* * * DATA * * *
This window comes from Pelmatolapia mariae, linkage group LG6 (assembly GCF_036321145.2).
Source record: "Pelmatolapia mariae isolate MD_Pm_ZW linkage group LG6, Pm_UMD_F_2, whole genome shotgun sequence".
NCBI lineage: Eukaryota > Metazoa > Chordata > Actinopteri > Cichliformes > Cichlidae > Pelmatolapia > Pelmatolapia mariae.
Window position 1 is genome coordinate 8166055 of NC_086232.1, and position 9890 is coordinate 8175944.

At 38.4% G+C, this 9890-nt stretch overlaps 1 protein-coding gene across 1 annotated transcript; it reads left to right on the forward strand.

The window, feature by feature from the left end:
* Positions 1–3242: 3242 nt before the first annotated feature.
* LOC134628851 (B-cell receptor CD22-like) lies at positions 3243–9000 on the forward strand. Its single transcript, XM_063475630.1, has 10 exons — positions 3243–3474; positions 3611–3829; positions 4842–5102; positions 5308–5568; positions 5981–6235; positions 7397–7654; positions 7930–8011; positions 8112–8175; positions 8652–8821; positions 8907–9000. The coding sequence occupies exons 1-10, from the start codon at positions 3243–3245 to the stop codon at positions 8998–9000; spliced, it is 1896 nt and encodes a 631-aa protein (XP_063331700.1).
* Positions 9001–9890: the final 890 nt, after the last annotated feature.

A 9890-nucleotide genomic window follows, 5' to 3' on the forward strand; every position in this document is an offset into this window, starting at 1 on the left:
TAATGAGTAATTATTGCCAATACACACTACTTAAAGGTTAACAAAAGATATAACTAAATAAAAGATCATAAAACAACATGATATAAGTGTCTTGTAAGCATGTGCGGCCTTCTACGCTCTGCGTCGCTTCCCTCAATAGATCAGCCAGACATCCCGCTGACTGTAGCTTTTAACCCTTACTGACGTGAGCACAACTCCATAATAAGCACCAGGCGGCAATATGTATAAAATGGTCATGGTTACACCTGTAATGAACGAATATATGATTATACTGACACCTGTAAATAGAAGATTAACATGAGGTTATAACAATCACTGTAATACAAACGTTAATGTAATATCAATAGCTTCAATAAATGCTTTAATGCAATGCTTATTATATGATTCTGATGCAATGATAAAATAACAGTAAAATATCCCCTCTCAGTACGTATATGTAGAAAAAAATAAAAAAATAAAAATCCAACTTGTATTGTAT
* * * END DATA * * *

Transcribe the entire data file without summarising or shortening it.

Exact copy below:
This window comes from Pelmatolapia mariae, linkage group LG6 (assembly GCF_036321145.2).
Source record: "Pelmatolapia mariae isolate MD_Pm_ZW linkage group LG6, Pm_UMD_F_2, whole genome shotgun sequence".
NCBI lineage: Eukaryota > Metazoa > Chordata > Actinopteri > Cichliformes > Cichlidae > Pelmatolapia > Pelmatolapia mariae.
Window position 1 is genome coordinate 8166055 of NC_086232.1, and position 9890 is coordinate 8175944.

At 38.4% G+C, this 9890-nt stretch overlaps 1 protein-coding gene across 1 annotated transcript; it reads left to right on the forward strand.

The window, feature by feature from the left end:
* Positions 1–3242: 3242 nt before the first annotated feature.
* LOC134628851 (B-cell receptor CD22-like) lies at positions 3243–9000 on the forward strand. Its single transcript, XM_063475630.1, has 10 exons — positions 3243–3474; positions 3611–3829; positions 4842–5102; positions 5308–5568; positions 5981–6235; positions 7397–7654; positions 7930–8011; positions 8112–8175; positions 8652–8821; positions 8907–9000. The coding sequence occupies exons 1-10, from the start codon at positions 3243–3245 to the stop codon at positions 8998–9000; spliced, it is 1896 nt and encodes a 631-aa protein (XP_063331700.1).
* Positions 9001–9890: the final 890 nt, after the last annotated feature.

A 9890-nucleotide genomic window follows, 5' to 3' on the forward strand; every position in this document is an offset into this window, starting at 1 on the left:
TAATGAGTAATTATTGCCAATACACACTACTTAAAGGTTAACAAAAGATATAACTAAATAAAAGATCATAAAACAACATGATATAAGTGTCTTGTAAGCATGTGCGGCCTTCTACGCTCTGCGTCGCTTCCCTCAATAGATCAGCCAGACATCCCGCTGACTGTAGCTTTTAACCCTTACTGACGTGAGCACAACTCCATAATAAGCACCAGGCGGCAATATGTATAAAATGGTCATGGTTACACCTGTAATGAACGAATATATGATTATACTGACACCTGTAAATAGAAGATTAACATGAGGTTATAACAATCACTGTAATACAAACGTTAATGTAATATCAATAGCTTCAATAAATGCTTTAATGCAATGCTTATTATATGATTCTGATGCAATGATAAAATAACAGTAAAATATCCCCTCTCAGTACGTATATGTAGAAAAAAATAAAAAAATAAAAATCCAACTTGTATTGTAT